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Supernatural "Thin Lizzie" Review: Dude, Where's My Soul?

Posted by Arni Bergsson on

I can't handle all of this amazing vintage Supernatural. You'd think that by now, I would have learned not to judge an episode by its promo, but no. I thought it looked cheesy and possibly too goofy. I don't know why I jump to these conclusions and truthfully, I think I prefer these unappealing promos that lead to awesome episodes rather than awesome promos that lead to lackluster episodes. 

"Thin Lizzie" was the best possible follow-up to the perfection that was "Baby." Sure, it was goofy, but it was also delightfully old school, with Sam and Dean fighting over the sole bed in their grandma-esque hotel room, Dean mocking Sam's twisted geekery, and bonding with our socially-repressed-weirdo-of-the-week. My favorite Supernaturalepisodes are those that combine the case-of-the-week with the larger serialized story, and I was genuinely surprised by Amara's appearance at the Lizzie Borden house and also thrilled by the new mythology concerning souls. 

Soullessness isn't new ground for Supernatural, nor is the effect of soullessness on afflicted individuals. Sam's soullessness eliminated his empathy and turned him into a robot made of pure id. We've seen soullessness create mindless killing machines and now we've seen it exploit the darkness within. It's poetic considering the source of the soul-snatching. 

Given the Winchesters' own experience with missing souls, I had expected more interest/angst/effort put into helping Lizzie Borden's super fanboy Len. Sam told him that once his soul was gone, there was no getting it back, and yet, Sam himself is a walking contradiction of that. Sure, Amara eating everyone's glowy center appears to be a tad different than Castiel just forgetting to grab Sam's soul when he pulled his meat out of the cage, but the fact is that no one knows enough about Amara to say for certain that the stolen souls can never be restored. We just don't know yet, and while I get that there weren't many options on the table for dealing with our poor soulless fanboy by the end of "Thin Lizzie," allowing him to have himself locked up for heinous axe murders that he didn't commit was unsettling. What if they gank Amara and everyone's soul is restored? You never know. Dumber things have happened on this series in 11 seasons. Poor Fanboy Len. He reminded me a lot of Ron from "Nightshifter"—another oldie-but-goodie, with a nice balance of humor (mandroid!) and man tears.

We have to give Sam and Dean props for remembering their mission statement from the season premiere to actually TRY to save people before hunting all the things. Dean's "Nah, I don't want to do that" was a nice display of Dean's long lost empathy when Len asked him to kill him before "the darkness" inside him took over. While Len's decision to have himself locked up was obviously the lesser of the two evils, you can tell it still bothered Dean to let him do it. There was a time not even an entire season ago when Dean Winchester, in all his rage and man-pain and depression-fuelled alcoholism, would have either jumped right to executing Len or wouldn't have given his sacrifice of freedom a second thought. That's how dark the boys got over the years, and I don't blame the writers for taking them there at all. You can't come out of what the Winchester brothers have endured over the last 10 seasons and not have a monster's share of issues. To portray them as otherwise would have been stretching the limits of our disbelief.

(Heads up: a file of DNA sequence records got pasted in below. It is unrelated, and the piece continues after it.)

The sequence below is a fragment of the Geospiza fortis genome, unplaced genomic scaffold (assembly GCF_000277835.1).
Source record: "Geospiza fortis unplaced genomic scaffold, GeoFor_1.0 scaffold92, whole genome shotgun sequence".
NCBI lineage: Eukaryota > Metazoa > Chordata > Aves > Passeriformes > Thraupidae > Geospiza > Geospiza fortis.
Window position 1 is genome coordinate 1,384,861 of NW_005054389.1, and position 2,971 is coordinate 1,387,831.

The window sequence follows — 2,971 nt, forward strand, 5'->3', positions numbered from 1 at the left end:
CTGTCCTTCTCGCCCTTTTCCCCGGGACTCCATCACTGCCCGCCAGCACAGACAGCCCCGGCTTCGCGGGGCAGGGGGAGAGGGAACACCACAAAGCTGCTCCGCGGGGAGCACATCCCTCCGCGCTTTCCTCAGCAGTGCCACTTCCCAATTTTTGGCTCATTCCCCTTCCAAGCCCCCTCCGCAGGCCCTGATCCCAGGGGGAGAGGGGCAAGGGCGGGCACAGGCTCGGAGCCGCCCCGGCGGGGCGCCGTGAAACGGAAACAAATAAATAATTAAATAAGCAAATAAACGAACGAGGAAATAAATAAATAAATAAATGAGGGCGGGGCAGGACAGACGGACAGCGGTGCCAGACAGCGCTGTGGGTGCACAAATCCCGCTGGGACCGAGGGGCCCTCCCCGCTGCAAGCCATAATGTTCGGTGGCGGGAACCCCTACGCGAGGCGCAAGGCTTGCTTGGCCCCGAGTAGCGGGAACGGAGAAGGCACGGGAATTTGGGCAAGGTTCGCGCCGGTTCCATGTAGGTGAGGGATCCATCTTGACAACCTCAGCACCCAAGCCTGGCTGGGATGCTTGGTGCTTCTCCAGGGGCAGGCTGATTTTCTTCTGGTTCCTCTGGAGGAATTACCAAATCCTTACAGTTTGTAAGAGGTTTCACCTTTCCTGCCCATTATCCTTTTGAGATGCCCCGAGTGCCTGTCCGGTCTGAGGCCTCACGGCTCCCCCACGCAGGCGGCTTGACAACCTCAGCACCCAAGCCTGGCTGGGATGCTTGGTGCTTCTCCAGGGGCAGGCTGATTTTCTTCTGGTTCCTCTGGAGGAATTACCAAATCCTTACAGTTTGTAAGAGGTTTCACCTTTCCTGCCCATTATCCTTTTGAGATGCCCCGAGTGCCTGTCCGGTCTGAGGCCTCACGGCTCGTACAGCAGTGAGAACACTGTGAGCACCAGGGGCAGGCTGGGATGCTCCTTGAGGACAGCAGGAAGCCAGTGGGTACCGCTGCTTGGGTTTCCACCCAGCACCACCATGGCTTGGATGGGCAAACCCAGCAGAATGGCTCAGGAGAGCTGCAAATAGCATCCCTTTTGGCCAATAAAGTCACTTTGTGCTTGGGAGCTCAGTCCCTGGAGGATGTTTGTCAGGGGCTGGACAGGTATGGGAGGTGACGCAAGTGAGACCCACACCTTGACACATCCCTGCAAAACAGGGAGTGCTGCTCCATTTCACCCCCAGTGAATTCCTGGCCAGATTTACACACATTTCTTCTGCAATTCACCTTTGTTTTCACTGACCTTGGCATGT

Episodes like "Baby" and "Thin Lizzie" are not a complete return to original form for Supernatural because that move would be a disservice to the series as well; Hell, Purgatory, the cage, all manner of possession, betrayal and loss—it can't be ignored, but as we enter what is certainly edging on twilight for our little undead show, we also can't ignore just how unsustainable the endless suffering is. Sam and Dean can't return to the young men they once were, but they can at least try to channel aspects of those boys in their current lives and the fact that, despite some iffy moments, that storyline wasn't dropped as soon as the premiere ended is a pretty good indicator of how this series has survived for so long. 



– Sam has a serial killer fetish. It's okay, boo, so do I. 

– Is Lizzie Borden really a serial killer though? 

– I know that getting Castiel addicted to Netflix is just an excuse to justify keeping him out of the current episodes, but at the very least, it's a hilarious excuse. 

– Castiel is addicted to The Wire this week. Yeah, he's not going anywhere. 

– I love the implication that Sam and Dean have good taste in TV. 

– Do you think Sam would have been such a pissy teenager if they had Netflix in the '90s? 

– I need to know the Winchester opinion of The X-Files. I can see Dean being obsessed. Not so sure about Sam. 

– Aww, the Darkness is still crushing on Dean. That's precious. 

– I really have no idea what Amara's angle is and I love that I have no idea what Amara's angle is. 

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